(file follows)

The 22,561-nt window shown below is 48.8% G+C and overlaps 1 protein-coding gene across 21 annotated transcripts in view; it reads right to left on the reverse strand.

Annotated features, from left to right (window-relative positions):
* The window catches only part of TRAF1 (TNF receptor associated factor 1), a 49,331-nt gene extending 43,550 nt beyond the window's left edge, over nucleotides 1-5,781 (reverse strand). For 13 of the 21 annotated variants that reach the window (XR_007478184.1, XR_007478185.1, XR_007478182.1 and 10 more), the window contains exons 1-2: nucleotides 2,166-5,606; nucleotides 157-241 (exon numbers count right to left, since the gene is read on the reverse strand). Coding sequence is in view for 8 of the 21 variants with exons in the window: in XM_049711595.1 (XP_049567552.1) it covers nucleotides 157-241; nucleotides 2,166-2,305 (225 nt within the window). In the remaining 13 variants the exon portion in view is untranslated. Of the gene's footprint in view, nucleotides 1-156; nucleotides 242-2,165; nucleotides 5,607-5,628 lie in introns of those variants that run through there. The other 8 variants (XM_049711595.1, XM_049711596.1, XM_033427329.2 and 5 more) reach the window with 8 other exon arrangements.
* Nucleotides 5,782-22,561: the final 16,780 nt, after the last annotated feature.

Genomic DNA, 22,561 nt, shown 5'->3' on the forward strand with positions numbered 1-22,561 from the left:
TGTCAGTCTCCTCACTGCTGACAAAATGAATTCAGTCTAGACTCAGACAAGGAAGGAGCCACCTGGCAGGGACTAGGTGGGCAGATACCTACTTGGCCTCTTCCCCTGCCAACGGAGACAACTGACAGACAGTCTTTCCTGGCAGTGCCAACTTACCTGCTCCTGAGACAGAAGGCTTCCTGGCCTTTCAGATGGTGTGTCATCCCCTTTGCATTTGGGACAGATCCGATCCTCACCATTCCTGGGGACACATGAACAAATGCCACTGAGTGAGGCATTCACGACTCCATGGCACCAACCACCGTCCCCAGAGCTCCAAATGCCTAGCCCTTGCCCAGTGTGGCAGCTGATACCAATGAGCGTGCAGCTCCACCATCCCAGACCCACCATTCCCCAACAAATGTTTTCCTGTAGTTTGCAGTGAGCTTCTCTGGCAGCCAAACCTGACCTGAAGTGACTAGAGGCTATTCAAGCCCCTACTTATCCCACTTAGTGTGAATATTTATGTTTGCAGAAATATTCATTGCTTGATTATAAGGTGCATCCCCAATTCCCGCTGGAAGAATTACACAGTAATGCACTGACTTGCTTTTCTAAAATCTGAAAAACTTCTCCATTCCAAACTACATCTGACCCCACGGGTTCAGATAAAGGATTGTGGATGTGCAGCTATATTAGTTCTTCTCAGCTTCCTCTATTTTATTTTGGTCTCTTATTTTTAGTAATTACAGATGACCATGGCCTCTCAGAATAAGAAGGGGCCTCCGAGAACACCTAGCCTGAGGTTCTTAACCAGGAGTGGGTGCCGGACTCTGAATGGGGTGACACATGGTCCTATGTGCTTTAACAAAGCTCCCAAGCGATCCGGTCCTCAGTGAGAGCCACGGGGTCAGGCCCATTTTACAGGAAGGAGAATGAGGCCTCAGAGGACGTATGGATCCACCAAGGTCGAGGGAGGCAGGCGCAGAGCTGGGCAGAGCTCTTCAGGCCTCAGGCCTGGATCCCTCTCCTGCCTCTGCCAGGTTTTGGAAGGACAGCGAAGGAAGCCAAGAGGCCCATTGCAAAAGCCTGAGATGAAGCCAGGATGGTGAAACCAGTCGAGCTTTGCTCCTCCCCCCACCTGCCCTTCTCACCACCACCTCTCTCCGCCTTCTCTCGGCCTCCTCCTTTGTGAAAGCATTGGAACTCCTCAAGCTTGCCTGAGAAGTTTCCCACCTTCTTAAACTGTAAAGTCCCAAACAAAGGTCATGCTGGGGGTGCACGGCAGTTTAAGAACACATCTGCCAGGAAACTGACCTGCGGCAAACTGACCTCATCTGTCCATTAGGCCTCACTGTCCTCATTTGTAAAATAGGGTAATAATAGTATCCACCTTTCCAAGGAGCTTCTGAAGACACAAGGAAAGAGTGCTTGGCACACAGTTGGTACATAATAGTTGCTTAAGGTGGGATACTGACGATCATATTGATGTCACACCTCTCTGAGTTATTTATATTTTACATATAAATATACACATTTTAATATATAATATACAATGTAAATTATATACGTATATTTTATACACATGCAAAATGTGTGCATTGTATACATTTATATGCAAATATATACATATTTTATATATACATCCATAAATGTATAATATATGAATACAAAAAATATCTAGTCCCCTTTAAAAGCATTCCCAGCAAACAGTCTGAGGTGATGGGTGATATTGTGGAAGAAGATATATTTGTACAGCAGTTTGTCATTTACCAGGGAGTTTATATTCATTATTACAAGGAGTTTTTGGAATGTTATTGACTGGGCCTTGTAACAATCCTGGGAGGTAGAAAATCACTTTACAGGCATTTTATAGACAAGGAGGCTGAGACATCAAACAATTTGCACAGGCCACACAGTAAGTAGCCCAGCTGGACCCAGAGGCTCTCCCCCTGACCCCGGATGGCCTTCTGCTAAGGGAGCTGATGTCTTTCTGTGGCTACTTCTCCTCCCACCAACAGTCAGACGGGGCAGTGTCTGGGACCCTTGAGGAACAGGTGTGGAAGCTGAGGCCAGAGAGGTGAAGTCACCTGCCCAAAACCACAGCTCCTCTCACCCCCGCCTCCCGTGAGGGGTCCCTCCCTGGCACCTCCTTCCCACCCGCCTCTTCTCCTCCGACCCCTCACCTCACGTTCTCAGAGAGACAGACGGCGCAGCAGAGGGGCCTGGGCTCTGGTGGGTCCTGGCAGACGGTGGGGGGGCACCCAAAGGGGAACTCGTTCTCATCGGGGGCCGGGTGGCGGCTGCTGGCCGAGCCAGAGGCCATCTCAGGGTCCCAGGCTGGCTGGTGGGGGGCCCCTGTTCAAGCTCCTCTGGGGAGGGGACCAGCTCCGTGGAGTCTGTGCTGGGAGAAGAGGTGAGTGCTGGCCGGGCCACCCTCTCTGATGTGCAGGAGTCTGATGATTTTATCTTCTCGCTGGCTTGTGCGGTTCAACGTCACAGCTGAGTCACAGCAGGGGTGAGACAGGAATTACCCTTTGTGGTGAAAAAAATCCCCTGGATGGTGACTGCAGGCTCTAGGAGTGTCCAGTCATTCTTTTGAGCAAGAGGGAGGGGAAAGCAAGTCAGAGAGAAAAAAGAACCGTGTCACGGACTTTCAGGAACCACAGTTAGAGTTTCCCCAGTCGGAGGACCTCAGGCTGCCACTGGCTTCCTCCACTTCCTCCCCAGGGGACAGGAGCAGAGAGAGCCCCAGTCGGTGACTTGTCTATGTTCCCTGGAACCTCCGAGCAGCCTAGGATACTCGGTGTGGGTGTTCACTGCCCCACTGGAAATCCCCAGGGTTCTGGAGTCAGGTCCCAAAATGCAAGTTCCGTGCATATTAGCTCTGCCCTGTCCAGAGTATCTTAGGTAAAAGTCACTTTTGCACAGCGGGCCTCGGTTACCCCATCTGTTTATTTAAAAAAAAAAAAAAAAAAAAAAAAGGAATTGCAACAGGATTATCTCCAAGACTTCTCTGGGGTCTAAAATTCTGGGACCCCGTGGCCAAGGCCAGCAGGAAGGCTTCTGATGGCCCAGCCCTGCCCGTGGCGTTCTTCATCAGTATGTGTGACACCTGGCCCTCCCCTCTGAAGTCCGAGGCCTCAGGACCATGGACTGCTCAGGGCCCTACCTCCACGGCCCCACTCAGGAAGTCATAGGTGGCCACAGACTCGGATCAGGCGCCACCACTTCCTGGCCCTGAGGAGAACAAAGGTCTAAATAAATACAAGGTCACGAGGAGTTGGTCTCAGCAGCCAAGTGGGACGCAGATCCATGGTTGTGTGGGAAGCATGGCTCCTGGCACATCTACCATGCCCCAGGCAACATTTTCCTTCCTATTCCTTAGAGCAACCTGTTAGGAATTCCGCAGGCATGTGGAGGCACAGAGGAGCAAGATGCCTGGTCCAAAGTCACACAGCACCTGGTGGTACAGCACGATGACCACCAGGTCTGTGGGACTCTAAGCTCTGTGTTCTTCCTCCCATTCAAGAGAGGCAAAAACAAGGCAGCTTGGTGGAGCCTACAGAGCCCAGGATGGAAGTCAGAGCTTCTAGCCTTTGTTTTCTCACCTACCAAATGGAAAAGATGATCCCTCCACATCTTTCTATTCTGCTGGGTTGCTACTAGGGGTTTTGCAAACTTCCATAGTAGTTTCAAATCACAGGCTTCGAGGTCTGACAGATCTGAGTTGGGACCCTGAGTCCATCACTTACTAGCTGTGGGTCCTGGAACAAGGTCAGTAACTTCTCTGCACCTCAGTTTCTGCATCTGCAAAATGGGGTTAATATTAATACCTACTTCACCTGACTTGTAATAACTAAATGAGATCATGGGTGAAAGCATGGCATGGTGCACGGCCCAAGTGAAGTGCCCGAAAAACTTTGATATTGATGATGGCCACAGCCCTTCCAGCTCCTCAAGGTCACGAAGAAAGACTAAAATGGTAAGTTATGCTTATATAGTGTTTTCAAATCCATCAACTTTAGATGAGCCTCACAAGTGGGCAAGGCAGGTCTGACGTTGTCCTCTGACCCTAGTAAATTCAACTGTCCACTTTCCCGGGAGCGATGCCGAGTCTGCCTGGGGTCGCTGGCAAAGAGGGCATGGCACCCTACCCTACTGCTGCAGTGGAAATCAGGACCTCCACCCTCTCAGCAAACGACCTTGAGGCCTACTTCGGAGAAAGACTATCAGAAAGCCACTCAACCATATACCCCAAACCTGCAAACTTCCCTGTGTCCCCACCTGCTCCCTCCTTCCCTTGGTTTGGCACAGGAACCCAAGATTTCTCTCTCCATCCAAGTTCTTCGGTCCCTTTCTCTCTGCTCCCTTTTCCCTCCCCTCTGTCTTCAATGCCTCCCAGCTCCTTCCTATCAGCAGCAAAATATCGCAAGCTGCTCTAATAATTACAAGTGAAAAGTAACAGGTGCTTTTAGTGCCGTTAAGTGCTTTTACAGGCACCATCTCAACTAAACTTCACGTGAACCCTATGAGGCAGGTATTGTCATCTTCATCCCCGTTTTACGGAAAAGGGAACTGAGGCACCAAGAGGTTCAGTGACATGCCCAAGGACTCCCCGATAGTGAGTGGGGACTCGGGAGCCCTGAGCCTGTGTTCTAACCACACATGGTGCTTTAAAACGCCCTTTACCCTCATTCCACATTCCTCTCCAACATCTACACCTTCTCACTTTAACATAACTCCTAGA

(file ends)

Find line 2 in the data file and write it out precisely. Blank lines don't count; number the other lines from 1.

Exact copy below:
Annotated features, from left to right (window-relative positions):